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rain season in Puerto Rico

Rain Season In Puerto Rico?

rain seasonWhen I tell people we’re planning on retiring in the Caribbean or Central America, the most common reactions I get from folks are these:

“I could never do that, it’s too damn hot over there”

“Rain season is a killer over there”

“I don’t think I could stand the humidity, especially in the summer”

“Oh, it’s way too humid for me, and I wouldn’t like all the rain in rain season”

So, let’s look at this realistically:

  • We live in Michigan, where humidity in the summer is a way of life
  • Our summers are hot too – although not this summer, it has been a weird one.
  • We get tons of rain in Michigan in the summer too

Here is a side-by-side comparison for this week’s forecast for Michigan and Puerto Rico – Surprise!

Rain season
Click to Enlarge

Really not that different, is it? OK, yeah, there is a flood watch but we had major floods here last week, see State officials ask drivers to avoid Metro Detroit freeways as massive flooding persists.

Now don’t get me wrong, they do have tropical storms and heavy rains but I’ve traveled to the Caribbean in “rain season” enough to know that those are usually fast and furious, they pass quickly and the sun comes and it’s beautiful again.

I remember when I was going to a conference in Florida in July a few years back, I got the same types of comments but when I got to Florida the reality was no different than in Michigan – no more humid than here and no hotter.

So, I don’t understand where these misconceptions come from, especially from folks that live in the Great Lakes.

Just sayin’…

Joanna-

About Joanna

is a Polish American living in Arizona with her husband Tim. She is a founding partner of JTR Tech and she is proud to be a professional geek. She had dreamt of living abroad for many years. So, she and Tim created AbroadDreams.com to document the process of making their dream of moving abroad come true. They spent 2 years in Puerto Rico and several months in Spain and Poland. Now they are exploring the American Southwest.

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6 comments

  1. 88 degrees = Hot….That’s cute. LOL as I sit here in 97 degrees in September (and considering myself to be pretty darn lucky it’s only 97). As a Southerner, temps in the 80s in the summer would be an interesting change.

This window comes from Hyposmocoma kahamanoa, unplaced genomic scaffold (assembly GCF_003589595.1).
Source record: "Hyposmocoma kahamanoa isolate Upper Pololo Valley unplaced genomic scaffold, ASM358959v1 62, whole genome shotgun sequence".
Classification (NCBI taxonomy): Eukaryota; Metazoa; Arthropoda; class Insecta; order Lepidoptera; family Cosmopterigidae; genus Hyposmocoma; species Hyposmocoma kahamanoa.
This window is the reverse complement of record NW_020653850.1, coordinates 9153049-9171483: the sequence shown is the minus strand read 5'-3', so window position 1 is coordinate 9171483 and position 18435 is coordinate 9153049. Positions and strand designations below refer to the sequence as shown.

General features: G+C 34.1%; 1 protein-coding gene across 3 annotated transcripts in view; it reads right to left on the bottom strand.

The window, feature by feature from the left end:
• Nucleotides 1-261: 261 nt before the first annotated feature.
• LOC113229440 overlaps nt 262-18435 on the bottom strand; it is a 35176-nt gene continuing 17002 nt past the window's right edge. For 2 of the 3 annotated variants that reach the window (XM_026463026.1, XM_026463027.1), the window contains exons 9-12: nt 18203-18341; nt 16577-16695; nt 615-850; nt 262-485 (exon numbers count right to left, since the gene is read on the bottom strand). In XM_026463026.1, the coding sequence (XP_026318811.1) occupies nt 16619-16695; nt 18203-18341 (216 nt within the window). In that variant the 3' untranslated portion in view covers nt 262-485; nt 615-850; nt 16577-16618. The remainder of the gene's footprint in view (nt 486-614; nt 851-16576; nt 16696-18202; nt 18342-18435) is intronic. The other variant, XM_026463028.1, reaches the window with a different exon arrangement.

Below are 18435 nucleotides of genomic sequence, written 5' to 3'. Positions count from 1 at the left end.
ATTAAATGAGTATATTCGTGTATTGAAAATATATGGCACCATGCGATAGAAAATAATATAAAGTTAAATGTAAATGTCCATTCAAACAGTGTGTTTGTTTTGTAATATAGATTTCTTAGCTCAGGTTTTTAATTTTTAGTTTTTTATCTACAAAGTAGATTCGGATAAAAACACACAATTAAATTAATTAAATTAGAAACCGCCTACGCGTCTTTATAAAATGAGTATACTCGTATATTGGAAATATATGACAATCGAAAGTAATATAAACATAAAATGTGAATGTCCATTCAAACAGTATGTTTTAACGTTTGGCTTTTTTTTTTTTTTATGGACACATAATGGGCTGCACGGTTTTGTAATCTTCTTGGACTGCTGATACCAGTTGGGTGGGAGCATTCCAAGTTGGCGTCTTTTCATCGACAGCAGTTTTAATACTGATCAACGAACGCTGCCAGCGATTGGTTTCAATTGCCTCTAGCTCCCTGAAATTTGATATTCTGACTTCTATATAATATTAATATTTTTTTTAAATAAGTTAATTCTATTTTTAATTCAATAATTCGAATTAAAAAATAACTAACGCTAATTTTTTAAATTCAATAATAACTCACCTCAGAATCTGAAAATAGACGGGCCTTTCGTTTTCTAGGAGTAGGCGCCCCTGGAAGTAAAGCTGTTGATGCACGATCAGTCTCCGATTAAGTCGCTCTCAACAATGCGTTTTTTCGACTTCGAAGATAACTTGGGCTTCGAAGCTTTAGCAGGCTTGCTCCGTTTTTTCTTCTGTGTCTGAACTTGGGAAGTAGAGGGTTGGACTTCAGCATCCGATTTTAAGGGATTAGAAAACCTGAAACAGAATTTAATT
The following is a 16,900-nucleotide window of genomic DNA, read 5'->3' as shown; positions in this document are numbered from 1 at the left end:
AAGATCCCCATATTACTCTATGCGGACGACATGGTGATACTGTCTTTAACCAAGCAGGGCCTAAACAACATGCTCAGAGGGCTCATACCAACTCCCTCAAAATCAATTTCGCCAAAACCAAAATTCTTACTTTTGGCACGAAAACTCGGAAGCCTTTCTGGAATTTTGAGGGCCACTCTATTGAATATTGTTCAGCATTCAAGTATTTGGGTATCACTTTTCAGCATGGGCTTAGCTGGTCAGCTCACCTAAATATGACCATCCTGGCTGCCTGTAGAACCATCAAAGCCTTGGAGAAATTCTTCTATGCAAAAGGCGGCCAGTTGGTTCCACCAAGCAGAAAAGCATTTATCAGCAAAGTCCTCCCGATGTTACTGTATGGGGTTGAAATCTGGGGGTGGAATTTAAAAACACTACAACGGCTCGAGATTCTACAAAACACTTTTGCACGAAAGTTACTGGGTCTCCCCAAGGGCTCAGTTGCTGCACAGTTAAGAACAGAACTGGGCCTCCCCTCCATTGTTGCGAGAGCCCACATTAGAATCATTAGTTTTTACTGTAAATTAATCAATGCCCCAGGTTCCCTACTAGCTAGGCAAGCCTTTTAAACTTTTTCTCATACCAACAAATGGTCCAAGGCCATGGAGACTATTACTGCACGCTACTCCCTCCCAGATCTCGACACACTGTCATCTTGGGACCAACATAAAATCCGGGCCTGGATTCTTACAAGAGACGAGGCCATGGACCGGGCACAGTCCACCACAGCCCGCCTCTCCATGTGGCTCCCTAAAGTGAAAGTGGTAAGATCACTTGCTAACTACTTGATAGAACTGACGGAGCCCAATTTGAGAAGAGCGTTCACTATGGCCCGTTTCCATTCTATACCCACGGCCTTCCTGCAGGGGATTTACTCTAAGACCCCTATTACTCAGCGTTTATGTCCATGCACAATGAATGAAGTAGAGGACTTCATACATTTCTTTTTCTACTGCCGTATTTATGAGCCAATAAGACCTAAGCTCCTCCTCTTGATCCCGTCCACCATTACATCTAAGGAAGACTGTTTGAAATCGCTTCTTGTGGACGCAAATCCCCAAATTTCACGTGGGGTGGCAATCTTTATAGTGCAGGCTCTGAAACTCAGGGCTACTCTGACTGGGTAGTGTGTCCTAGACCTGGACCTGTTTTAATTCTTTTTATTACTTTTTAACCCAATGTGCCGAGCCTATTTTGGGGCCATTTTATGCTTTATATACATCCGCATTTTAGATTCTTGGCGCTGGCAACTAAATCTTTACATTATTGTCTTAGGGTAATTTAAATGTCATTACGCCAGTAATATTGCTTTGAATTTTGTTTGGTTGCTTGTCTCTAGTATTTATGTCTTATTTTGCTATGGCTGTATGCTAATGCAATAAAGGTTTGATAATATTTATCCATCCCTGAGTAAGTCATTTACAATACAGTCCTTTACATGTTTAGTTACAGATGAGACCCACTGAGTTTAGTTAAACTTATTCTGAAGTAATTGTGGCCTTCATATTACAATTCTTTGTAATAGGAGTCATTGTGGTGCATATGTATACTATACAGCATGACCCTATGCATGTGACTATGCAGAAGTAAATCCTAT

2. Joanna-
    I’m so excited to find your blog via your comment on LifeTransplanet. My husband and I are in the beginning stages of what we call our 2020 vision to move to Puerto Rico and semi retire.
    We are from the lower mid-west (KS) and have heat and humidity already. I’m sure I can take it better with the view of the ocean!

  3. We are new expats living in Lake Chapala, Mexico and are in our first rainy season. For us, the rain is normally at night leaving us with daytime sunshine and cooler tempts. The biggest difference between here and Puerto Rico is the humidity. Did you notice on the weather example you showed the “feels like” tempt. was 92 degrees? BTW – We are from Grand Rapids, MI.

    Thanks for your site and all the great information!

    • Hi Larry,
      What a small world. I spent many years in Grand Rapids (went to high school there). Yep, the “feels like” can be murder but I also picked a coastal Caribbean town to compare it to. It can be much cooler, and less humid in the mountains in PR – it just depends on where one wants to live. How do you like living in Mexico? We love it there but have some concerns about moving there permanently- like visas, police corruption, etc. I would love to swap info with you.
      Joanna-

      • Hola Joanna,
        It sure is a small world! We lived in GR for 5 years and loved it for lots of reasons. We lived in a number of different cities and GR was one of our favorites.

        We researched extensively and traveled around the globe in preparation for early retirement. Most every vacation for almost a decade was linked to visiting a potential retirement country. Then when we finally achieved our financial target and had enough to retire we selected Lake Chapala. Reason – Easiest place to start. It is 45 minutes south of Guadalajara so close to international airport and quality medical; weather is fantastic (eternal spring like); largest expat community so plenty of people to help us learn the ropes along with a strong social and support network.

        I would like to stay in touch and can be reached at: blocked

        Best regards,
        Larry